Reading Rousseau’s First Discourse through the Polemics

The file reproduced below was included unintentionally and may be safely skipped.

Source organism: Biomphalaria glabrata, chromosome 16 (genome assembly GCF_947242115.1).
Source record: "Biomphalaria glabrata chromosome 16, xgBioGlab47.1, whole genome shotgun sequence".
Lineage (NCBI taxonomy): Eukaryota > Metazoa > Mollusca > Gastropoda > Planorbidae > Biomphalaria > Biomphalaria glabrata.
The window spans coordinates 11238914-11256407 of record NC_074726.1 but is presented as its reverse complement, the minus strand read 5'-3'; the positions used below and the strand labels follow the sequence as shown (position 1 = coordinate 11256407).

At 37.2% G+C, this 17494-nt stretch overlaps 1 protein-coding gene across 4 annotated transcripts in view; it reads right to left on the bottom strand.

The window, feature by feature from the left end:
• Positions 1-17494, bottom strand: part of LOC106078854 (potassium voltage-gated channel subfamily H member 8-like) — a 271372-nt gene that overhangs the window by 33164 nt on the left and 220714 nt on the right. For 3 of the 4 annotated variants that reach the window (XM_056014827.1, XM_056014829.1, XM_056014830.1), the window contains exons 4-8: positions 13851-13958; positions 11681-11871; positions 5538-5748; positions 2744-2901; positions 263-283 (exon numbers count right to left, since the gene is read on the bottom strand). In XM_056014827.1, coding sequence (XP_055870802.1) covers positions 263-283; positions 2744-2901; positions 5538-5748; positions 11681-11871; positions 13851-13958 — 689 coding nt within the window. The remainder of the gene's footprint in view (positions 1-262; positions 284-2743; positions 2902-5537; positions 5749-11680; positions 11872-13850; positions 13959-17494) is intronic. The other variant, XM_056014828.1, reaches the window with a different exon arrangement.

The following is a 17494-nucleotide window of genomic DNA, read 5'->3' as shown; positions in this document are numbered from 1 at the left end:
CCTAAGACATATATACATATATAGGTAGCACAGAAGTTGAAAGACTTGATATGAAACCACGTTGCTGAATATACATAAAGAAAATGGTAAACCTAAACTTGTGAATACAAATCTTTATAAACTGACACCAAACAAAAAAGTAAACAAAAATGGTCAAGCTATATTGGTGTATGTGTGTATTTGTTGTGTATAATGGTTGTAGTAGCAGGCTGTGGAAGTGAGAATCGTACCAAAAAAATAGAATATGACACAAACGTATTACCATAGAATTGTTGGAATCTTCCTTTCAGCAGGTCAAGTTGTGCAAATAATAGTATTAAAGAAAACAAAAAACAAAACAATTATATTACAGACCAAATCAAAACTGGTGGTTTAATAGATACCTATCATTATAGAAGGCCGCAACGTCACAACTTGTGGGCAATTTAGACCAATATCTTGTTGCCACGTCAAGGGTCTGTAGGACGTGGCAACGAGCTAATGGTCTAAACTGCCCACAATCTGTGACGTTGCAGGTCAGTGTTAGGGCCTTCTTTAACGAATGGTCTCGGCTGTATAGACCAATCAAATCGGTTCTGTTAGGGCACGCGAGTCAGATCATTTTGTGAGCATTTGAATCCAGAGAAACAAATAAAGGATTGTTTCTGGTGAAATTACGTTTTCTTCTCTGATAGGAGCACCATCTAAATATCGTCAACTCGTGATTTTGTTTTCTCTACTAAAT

This report analyzes Rousseau’s Discourse on the Sciences and Arts and the polemics Rousseau wrote in defense of that work, paying special attention to his rhetoric. In supplementing an interpretation of the First Discourse with Rousseau’s polemics, several of the paradoxes of the work are resolved. I argue that the central paradox of the work, whether Rousseau is for or against science, can be resolved: Rousseau is ultimately in favor of science but highly critical of popularized science. Since virtue is the only sound basis of civil society, and science corrupts virtue, Rousseau speaks out against science. But the life dedicated science is the source of the highest flourishing for those who are capable of it. Hence, he concludes the discourse by praising a certain kind of science that is compatible with virtue. His complex position reveals a keen awareness of the distinction between the few and the many—a distinction of the utmost importance for politics, according to Rousseau. Moreover, I analyze Rousseau’s distinct understanding of civic health and corruption and the causes of corruption. Rousseau does not argue that the sciences and arts are the original or sole causes of corruption; they can only come into being in an already corrupt society. However, they do tend to reinforce corruption and make the return to virtue all but impossible. I conclude with an analysis of what can be done in practice according to Rousseau given his bleak analysis of contemporary politics.